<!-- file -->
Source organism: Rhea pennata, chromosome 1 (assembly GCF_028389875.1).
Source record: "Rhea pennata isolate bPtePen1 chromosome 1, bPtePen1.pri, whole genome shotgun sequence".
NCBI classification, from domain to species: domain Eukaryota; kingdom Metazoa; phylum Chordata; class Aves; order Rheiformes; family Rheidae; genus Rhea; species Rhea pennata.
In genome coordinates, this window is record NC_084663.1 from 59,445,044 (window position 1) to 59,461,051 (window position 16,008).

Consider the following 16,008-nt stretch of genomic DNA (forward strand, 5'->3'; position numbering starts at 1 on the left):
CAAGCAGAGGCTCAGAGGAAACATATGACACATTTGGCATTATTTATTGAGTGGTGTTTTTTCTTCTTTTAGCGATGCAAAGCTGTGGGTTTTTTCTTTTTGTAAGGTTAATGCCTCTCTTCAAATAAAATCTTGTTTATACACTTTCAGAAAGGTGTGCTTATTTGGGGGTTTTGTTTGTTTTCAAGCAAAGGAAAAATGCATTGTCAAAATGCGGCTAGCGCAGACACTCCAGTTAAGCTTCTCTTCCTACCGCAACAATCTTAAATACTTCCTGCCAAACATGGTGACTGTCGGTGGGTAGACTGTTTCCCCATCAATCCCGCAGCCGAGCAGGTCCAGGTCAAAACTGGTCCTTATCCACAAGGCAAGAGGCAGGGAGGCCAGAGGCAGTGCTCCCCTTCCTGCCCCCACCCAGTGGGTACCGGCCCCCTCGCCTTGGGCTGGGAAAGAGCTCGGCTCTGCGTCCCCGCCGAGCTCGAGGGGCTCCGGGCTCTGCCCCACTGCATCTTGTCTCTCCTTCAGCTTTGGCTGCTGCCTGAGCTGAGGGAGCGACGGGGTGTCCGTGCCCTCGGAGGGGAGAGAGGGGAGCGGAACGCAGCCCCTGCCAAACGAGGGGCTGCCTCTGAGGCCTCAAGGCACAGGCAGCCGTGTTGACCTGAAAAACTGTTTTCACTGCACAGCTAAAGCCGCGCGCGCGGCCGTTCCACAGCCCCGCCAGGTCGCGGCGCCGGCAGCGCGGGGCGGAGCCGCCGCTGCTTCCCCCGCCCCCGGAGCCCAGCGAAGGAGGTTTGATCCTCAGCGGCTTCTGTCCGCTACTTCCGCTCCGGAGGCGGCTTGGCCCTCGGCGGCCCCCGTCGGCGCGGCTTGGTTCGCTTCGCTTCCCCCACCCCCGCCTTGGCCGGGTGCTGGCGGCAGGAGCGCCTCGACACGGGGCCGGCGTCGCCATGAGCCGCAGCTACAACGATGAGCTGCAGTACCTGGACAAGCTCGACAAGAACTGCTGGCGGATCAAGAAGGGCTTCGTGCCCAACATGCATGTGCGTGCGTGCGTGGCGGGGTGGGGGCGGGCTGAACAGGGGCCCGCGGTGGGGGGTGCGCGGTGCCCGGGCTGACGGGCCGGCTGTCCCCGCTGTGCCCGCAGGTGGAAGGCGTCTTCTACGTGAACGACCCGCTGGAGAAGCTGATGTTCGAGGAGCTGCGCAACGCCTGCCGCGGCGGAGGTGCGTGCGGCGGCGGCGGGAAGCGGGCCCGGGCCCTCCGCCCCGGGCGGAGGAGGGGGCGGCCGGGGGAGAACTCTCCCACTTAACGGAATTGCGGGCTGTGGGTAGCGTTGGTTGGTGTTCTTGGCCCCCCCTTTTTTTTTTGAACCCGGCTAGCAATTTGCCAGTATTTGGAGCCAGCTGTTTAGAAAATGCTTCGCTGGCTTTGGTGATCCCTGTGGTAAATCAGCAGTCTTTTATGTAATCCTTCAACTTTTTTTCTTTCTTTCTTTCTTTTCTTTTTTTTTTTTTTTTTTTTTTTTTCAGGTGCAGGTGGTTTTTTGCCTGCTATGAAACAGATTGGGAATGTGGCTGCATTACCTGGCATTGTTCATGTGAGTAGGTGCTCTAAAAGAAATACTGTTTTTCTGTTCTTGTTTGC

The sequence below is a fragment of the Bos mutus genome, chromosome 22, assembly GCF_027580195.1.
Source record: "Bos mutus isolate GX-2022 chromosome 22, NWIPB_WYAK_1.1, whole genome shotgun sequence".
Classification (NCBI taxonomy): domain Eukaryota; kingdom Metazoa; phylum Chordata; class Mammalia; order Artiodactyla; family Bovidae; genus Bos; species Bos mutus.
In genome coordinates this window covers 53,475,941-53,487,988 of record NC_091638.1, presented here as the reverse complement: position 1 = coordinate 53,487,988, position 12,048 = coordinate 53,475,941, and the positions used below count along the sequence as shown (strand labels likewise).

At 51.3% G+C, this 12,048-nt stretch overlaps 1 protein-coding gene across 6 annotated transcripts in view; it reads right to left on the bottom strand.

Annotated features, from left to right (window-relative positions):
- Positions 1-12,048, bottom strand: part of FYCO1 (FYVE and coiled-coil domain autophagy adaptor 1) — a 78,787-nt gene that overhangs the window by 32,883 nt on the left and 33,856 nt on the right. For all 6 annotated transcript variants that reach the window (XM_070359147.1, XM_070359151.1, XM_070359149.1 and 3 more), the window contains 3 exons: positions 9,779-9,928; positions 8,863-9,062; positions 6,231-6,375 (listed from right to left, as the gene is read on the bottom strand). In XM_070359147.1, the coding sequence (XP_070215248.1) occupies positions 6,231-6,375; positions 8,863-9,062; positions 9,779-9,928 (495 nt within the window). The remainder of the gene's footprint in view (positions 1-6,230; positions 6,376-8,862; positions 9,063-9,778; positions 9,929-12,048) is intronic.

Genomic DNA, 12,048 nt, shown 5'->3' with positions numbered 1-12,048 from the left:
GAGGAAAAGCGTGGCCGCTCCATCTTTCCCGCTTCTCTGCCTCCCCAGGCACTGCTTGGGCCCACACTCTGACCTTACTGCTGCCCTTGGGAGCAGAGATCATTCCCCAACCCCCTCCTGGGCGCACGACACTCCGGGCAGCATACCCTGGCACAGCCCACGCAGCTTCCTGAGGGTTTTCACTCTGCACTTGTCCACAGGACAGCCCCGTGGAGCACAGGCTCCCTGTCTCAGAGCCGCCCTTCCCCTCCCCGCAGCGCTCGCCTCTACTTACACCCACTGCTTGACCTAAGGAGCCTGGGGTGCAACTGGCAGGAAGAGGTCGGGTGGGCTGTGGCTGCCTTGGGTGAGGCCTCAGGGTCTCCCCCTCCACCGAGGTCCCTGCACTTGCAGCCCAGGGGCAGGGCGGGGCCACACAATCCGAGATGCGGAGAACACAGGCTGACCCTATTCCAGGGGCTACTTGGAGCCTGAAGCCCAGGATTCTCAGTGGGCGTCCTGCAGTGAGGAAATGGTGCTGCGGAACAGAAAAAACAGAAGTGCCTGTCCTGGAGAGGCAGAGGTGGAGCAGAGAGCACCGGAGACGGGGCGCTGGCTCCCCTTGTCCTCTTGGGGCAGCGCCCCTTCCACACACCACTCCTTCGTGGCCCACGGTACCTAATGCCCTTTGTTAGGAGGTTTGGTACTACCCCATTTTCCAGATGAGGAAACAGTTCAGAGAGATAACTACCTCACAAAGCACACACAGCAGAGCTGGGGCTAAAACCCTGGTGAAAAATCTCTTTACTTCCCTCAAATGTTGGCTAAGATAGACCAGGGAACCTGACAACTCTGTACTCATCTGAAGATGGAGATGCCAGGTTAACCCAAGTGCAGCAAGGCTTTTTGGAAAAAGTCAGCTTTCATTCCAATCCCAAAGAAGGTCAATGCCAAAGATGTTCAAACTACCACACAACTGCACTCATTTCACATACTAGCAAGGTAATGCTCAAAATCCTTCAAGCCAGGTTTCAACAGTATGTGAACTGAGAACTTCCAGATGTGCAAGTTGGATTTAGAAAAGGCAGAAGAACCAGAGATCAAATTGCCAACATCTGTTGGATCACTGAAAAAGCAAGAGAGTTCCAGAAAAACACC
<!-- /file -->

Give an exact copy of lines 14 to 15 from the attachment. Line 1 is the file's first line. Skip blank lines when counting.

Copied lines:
Genomic DNA, 12,048 nt, shown 5'->3' with positions numbered 1-12,048 from the left:
GAGGAAAAGCGTGGCCGCTCCATCTTTCCCGCTTCTCTGCCTCCCCAGGCACTGCTTGGGCCCACACTCTGACCTTACTGCTGCCCTTGGGAGCAGAGATCATTCCCCAACCCCCTCCTGGGCGCACGACACTCCGGGCAGCATACCCTGGCACAGCCCACGCAGCTTCCTGAGGGTTTTCACTCTGCACTTGTCCACAGGACAGCCCCGTGGAGCACAGGCTCCCTGTCTCAGAGCCGCCCTTCCCCTCCCCGCAGCGCTCGCCTCTACTTACACCCACTGCTTGACCTAAGGAGCCTGGGGTGCAACTGGCAGGAAGAGGTCGGGTGGGCTGTGGCTGCCTTGGGTGAGGCCTCAGGGTCTCCCCCTCCACCGAGGTCCCTGCACTTGCAGCCCAGGGGCAGGGCGGGGCCACACAATCCGAGATGCGGAGAACACAGGCTGACCCTATTCCAGGGGCTACTTGGAGCCTGAAGCCCAGGATTCTCAGTGGGCGTCCTGCAGTGAGGAAATGGTGCTGCGGAACAGAAAAAACAGAAGTGCCTGTCCTGGAGAGGCAGAGGTGGAGCAGAGAGCACCGGAGACGGGGCGCTGGCTCCCCTTGTCCTCTTGGGGCAGCGCCCCTTCCACACACCACTCCTTCGTGGCCCACGGTACCTAATGCCCTTTGTTAGGAGGTTTGGTACTACCCCATTTTCCAGATGAGGAAACAGTTCAGAGAGATAACTACCTCACAAAGCACACACAGCAGAGCTGGGGCTAAAACCCTGGTGAAAAATCTCTTTACTTCCCTCAAATGTTGGCTAAGATAGACCAGGGAACCTGACAACTCTGTACTCATCTGAAGATGGAGATGCCAGGTTAACCCAAGTGCAGCAAGGCTTTTTGGAAAAAGTCAGCTTTCATTCCAATCCCAAAGAAGGTCAATGCCAAAGATGTTCAAACTACCACACAACTGCACTCATTTCACATACTAGCAAGGTAATGCTCAAAATCCTTCAAGCCAGGTTTCAACAGTATGTGAACTGAGAACTTCCAGATGTGCAAGTTGGATTTAGAAAAGGCAGAAGAACCAGAGATCAAATTGCCAACATCTGTTGGATCACTGAAAAAGCAAGAGAGTTCCAGAAAAACACC